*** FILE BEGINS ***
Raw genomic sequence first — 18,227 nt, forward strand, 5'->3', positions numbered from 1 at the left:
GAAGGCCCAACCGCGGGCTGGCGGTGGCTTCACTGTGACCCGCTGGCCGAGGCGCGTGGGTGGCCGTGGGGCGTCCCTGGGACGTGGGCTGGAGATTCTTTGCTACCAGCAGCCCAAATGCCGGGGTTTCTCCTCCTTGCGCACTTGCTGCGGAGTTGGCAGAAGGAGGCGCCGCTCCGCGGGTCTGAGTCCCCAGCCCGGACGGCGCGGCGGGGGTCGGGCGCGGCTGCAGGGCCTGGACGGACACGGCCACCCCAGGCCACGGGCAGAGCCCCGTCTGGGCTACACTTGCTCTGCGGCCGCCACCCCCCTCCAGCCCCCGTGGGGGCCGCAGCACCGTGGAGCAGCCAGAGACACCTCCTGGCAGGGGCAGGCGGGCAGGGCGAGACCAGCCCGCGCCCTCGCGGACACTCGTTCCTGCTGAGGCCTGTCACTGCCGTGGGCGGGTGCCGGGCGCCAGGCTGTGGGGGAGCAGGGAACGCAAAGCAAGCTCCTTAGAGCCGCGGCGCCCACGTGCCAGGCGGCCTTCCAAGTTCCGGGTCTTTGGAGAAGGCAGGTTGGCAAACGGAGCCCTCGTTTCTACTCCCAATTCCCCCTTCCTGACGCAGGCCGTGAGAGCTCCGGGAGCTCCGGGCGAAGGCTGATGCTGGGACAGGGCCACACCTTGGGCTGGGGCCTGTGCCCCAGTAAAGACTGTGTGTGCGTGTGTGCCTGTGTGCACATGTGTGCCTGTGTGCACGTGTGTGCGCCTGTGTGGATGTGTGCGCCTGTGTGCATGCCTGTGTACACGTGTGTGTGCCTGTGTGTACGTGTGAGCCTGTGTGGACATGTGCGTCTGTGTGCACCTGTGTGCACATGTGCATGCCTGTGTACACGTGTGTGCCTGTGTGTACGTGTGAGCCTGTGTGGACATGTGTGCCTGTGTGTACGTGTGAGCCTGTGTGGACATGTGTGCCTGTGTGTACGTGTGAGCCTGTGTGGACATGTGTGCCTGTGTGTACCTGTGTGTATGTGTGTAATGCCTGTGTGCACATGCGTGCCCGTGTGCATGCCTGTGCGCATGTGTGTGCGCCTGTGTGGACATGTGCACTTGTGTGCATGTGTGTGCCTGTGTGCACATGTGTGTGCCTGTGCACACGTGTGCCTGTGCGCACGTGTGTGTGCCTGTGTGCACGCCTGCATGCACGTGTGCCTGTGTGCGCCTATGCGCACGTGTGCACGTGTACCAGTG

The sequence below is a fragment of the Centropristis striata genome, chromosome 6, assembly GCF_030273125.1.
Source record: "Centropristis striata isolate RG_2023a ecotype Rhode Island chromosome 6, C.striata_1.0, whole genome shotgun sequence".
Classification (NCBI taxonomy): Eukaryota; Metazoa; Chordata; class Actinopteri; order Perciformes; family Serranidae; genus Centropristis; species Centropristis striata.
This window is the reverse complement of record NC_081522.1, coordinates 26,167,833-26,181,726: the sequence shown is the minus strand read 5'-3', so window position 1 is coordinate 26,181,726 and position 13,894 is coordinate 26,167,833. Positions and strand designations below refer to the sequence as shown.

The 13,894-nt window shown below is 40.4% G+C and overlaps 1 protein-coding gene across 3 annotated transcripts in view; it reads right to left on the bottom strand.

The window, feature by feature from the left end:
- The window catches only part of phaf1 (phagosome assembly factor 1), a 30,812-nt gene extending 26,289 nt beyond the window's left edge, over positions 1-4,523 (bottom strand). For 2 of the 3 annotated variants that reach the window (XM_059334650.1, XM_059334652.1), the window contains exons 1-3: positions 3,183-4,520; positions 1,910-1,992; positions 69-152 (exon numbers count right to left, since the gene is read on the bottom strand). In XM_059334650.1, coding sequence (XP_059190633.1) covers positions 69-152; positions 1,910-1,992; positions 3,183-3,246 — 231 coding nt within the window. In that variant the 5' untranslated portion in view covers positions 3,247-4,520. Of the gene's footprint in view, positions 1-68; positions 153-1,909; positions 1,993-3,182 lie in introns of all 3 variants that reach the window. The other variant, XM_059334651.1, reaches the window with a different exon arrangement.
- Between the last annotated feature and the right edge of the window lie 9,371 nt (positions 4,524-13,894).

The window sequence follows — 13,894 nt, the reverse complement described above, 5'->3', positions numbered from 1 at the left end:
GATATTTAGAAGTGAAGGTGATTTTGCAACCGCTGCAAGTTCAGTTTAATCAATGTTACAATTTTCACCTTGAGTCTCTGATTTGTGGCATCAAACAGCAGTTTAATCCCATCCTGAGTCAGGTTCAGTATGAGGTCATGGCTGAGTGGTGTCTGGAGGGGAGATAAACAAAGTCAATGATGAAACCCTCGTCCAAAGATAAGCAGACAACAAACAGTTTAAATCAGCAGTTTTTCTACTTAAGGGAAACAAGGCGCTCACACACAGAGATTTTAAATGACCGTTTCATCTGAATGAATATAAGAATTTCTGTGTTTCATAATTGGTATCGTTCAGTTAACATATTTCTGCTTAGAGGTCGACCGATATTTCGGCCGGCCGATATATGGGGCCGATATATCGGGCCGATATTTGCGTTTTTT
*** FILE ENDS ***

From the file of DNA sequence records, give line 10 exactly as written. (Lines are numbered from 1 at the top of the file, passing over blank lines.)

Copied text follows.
- Between the last annotated feature and the right edge of the window lie 9,371 nt (positions 4,524-13,894).